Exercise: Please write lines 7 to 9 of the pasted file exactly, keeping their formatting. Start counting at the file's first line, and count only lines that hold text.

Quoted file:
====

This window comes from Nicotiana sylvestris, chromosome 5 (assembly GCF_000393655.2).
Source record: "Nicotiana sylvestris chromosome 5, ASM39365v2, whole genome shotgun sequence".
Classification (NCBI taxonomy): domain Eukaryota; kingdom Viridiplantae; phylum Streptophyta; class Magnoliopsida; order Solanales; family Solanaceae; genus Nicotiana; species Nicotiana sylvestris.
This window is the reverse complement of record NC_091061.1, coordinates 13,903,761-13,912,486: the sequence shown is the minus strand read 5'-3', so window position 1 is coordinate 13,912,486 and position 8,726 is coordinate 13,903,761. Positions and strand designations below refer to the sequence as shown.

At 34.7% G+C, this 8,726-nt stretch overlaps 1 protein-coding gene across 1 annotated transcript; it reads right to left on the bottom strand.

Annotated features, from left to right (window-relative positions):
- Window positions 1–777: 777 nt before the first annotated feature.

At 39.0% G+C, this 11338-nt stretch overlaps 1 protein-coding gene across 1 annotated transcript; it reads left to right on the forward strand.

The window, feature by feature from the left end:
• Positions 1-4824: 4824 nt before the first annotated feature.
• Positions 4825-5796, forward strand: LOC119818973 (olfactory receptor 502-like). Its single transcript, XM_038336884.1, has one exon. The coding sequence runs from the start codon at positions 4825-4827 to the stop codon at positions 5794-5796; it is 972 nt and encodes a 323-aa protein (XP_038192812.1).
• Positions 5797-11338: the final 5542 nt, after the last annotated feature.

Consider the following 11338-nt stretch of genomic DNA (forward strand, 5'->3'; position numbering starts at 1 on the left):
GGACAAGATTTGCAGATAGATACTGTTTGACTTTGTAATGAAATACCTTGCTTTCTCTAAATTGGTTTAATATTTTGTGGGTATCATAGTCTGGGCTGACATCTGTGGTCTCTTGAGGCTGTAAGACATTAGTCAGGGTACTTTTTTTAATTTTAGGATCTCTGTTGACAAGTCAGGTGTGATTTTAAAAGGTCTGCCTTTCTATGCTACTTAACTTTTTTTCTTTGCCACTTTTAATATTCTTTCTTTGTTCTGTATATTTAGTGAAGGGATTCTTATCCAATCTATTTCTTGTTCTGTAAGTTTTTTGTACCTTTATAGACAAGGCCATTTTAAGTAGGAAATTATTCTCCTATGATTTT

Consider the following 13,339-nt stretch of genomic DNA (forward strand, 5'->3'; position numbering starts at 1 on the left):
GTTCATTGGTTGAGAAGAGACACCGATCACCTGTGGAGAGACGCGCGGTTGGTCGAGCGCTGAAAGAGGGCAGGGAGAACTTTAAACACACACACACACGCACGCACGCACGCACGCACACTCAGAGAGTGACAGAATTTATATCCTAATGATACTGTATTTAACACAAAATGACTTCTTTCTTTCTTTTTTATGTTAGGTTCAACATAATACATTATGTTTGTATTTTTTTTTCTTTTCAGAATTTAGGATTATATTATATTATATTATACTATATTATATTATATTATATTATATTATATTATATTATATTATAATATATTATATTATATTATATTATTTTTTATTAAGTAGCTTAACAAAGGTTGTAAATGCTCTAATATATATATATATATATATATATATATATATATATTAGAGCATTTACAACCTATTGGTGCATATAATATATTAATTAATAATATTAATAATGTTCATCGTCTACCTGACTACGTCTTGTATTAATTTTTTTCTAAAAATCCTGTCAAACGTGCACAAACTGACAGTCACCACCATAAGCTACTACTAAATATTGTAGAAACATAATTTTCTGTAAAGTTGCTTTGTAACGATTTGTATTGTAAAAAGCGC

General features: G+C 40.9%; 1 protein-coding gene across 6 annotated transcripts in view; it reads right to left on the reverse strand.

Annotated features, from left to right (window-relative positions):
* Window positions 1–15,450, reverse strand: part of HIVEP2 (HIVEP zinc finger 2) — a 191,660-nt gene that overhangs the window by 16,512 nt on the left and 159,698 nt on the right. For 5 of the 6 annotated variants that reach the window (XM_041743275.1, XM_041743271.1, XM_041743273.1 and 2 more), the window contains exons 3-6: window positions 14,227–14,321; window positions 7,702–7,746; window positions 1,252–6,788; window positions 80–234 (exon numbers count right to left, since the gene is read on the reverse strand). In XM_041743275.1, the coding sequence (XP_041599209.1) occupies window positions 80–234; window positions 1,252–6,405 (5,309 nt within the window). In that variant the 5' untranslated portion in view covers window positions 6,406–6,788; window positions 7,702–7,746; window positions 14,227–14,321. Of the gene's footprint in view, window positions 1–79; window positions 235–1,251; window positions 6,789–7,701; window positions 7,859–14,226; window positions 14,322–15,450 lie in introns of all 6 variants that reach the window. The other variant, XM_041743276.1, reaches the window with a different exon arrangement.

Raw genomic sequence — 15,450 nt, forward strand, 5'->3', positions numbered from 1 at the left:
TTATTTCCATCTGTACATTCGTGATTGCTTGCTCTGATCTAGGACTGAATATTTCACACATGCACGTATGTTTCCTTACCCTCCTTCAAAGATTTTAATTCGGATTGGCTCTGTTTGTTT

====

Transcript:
- Window positions 1–777: 777 nt before the first annotated feature.

At 39.0% G+C, this 11338-nt stretch overlaps 1 protein-coding gene across 1 annotated transcript; it reads left to right on the forward strand.

The window, feature by feature from the left end: